BERLIN, Oct.26 (Reuters) – Allowing Nord Stream 2 to pump Russian gas to Germany will not threaten supplies to the European Union, Germany’s Economy Ministry said on Tuesday, removing a major hurdle for the contested gas pipeline.
While the pipeline is ready to start operations, it has yet to be certified by the Federal Network Agency of Germany and the ministry’s supply analysis is a key requirement for the regulator to continue this process.
“In its analysis, the Federal Ministry of the Economy concludes that the granting of the certification does not threaten the security of gas supply to the Federal Republic of Germany and the European Union,” the ministry said. in a press release.
He said he submitted his analysis to the regulator following discussions with neighboring EU countries. Italy, Austria, Poland, the Czech Republic, Hungary, Estonia, Latvia and Lithuania all had the opportunity to consult, he added.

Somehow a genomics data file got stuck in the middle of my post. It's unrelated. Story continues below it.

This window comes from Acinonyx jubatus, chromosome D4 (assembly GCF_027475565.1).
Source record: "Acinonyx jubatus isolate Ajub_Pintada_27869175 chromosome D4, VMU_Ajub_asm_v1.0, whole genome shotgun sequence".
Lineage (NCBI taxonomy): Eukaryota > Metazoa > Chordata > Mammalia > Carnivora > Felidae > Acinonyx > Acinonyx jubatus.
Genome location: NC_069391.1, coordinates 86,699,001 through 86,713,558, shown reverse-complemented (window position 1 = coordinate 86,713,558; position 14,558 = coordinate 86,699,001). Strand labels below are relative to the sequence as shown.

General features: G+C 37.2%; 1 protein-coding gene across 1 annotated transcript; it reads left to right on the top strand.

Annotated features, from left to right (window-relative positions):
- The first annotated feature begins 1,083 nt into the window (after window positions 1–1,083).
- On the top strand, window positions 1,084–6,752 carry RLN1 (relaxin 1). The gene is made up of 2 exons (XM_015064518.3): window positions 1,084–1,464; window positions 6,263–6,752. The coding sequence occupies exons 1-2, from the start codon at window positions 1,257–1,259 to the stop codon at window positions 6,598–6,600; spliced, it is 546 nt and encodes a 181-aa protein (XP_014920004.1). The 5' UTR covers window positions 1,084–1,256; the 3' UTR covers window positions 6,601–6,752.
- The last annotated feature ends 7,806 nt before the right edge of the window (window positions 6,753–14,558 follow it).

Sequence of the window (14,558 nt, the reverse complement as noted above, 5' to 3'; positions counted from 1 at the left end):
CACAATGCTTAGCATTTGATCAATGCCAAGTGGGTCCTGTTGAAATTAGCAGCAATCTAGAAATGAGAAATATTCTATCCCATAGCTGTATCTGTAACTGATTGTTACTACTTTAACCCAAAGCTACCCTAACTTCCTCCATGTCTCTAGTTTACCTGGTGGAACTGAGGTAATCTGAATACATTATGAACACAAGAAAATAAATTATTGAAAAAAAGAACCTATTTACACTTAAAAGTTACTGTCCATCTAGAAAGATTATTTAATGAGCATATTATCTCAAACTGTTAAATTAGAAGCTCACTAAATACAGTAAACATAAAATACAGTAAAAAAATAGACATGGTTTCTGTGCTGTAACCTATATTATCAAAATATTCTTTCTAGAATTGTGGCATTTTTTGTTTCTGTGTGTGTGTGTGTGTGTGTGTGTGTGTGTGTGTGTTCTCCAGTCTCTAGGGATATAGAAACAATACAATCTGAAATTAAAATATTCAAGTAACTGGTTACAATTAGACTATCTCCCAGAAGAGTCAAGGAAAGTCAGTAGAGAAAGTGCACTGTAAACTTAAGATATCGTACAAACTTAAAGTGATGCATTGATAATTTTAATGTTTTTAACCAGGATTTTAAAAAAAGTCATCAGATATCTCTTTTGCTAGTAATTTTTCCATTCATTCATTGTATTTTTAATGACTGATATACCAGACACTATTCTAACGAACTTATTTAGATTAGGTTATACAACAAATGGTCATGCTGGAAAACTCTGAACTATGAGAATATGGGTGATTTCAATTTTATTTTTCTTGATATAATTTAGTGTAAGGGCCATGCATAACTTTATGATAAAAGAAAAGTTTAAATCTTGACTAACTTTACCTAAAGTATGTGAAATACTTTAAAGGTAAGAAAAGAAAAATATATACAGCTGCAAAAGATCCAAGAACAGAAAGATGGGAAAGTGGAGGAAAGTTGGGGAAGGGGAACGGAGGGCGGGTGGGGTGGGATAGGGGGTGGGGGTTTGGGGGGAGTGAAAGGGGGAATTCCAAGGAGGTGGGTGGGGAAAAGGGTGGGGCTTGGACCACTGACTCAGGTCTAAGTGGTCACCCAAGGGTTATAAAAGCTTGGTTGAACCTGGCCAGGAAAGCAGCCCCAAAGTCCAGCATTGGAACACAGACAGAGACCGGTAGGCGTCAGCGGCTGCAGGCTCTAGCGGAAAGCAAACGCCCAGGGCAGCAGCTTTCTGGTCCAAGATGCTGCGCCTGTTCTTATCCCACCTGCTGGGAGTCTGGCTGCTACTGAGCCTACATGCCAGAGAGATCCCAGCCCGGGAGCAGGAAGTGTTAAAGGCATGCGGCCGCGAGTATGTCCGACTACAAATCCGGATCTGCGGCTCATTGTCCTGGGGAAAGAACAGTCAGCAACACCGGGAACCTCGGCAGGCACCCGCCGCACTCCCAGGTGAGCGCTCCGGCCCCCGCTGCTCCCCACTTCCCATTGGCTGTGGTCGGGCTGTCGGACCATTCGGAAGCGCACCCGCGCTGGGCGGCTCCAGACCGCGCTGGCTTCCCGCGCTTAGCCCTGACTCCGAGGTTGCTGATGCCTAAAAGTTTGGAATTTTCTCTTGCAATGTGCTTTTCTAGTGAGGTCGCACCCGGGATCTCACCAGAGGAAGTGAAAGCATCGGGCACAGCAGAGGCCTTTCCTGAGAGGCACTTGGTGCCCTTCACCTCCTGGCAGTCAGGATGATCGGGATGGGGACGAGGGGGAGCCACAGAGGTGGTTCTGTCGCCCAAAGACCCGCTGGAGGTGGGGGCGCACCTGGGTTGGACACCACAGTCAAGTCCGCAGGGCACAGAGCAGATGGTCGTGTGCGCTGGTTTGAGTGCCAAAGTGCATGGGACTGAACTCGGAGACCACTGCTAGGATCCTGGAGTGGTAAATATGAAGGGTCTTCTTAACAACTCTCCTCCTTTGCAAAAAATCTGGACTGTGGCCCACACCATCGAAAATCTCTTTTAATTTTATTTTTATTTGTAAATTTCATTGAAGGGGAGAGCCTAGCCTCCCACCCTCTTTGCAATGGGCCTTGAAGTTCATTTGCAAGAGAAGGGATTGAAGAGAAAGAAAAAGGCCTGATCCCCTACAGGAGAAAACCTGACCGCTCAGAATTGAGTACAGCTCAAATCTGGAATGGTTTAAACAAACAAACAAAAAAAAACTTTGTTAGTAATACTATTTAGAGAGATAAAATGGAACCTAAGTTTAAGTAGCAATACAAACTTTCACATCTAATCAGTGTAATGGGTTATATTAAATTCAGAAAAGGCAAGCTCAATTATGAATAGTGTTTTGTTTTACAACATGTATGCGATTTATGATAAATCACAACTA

The German regulator has until early January to certify the pipeline but could make its decision earlier. Once his recommendation is made, he turns to the European Commission, which has two more months to respond. Read more
Europe’s most controversial energy project, led by Russian gas company Gazprom (GAZP.MM), has met resistance from the United States and Ukraine, among others, who claim that Russian President Vladimir Putin could use it as a tool to achieve independent political goals and bypass Ukraine as a gas transit route.
The pipeline has grown in importance as Europe faces a gas shortage that has pushed prices to record highs this month.
The Kremlin has denied that Russia is suspending supplies in order to push for early regulatory approval for Nord Stream 2.
Reporting by Joseph Nasr and Christoph Steitz; edited by David Evans and Bill Berkrot
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